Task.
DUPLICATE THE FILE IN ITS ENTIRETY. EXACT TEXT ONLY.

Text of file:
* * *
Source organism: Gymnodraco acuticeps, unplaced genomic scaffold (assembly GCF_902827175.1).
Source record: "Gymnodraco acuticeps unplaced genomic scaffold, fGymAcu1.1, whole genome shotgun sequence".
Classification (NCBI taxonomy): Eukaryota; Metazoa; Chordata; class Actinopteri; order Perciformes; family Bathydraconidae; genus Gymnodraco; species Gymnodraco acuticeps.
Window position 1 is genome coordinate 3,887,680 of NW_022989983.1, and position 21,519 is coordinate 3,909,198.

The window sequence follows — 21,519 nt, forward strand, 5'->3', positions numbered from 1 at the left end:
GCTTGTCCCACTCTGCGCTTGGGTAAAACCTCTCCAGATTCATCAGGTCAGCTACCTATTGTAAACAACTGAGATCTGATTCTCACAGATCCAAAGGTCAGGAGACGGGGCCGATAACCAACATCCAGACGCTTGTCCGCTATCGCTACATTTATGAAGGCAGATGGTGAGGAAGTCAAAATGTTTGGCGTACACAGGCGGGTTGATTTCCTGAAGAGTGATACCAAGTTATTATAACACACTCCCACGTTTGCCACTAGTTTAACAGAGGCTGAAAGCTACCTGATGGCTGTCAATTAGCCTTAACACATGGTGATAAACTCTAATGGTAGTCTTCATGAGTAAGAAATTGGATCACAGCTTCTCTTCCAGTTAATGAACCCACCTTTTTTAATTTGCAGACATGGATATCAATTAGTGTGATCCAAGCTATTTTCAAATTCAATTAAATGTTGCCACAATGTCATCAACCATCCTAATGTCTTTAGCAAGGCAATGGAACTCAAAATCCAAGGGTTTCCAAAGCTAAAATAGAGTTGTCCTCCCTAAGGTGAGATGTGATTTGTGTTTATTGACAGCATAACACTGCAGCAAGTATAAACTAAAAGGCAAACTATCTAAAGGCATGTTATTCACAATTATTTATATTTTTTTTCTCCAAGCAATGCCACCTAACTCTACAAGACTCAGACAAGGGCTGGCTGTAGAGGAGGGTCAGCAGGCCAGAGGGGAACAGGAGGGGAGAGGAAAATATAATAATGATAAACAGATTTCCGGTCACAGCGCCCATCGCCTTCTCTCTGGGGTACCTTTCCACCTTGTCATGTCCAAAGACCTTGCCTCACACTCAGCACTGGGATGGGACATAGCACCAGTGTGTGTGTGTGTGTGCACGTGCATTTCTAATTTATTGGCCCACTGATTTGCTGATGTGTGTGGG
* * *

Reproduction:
Source organism: Gymnodraco acuticeps, unplaced genomic scaffold (assembly GCF_902827175.1).
Source record: "Gymnodraco acuticeps unplaced genomic scaffold, fGymAcu1.1, whole genome shotgun sequence".
Classification (NCBI taxonomy): Eukaryota; Metazoa; Chordata; class Actinopteri; order Perciformes; family Bathydraconidae; genus Gymnodraco; species Gymnodraco acuticeps.
Window position 1 is genome coordinate 3,887,680 of NW_022989983.1, and position 21,519 is coordinate 3,909,198.

The window sequence follows — 21,519 nt, forward strand, 5'->3', positions numbered from 1 at the left end:
GCTTGTCCCACTCTGCGCTTGGGTAAAACCTCTCCAGATTCATCAGGTCAGCTACCTATTGTAAACAACTGAGATCTGATTCTCACAGATCCAAAGGTCAGGAGACGGGGCCGATAACCAACATCCAGACGCTTGTCCGCTATCGCTACATTTATGAAGGCAGATGGTGAGGAAGTCAAAATGTTTGGCGTACACAGGCGGGTTGATTTCCTGAAGAGTGATACCAAGTTATTATAACACACTCCCACGTTTGCCACTAGTTTAACAGAGGCTGAAAGCTACCTGATGGCTGTCAATTAGCCTTAACACATGGTGATAAACTCTAATGGTAGTCTTCATGAGTAAGAAATTGGATCACAGCTTCTCTTCCAGTTAATGAACCCACCTTTTTTAATTTGCAGACATGGATATCAATTAGTGTGATCCAAGCTATTTTCAAATTCAATTAAATGTTGCCACAATGTCATCAACCATCCTAATGTCTTTAGCAAGGCAATGGAACTCAAAATCCAAGGGTTTCCAAAGCTAAAATAGAGTTGTCCTCCCTAAGGTGAGATGTGATTTGTGTTTATTGACAGCATAACACTGCAGCAAGTATAAACTAAAAGGCAAACTATCTAAAGGCATGTTATTCACAATTATTTATATTTTTTTTCTCCAAGCAATGCCACCTAACTCTACAAGACTCAGACAAGGGCTGGCTGTAGAGGAGGGTCAGCAGGCCAGAGGGGAACAGGAGGGGAGAGGAAAATATAATAATGATAAACAGATTTCCGGTCACAGCGCCCATCGCCTTCTCTCTGGGGTACCTTTCCACCTTGTCATGTCCAAAGACCTTGCCTCACACTCAGCACTGGGATGGGACATAGCACCAGTGTGTGTGTGTGTGTGCACGTGCATTTCTAATTTATTGGCCCACTGATTTGCTGATGTGTGTGGG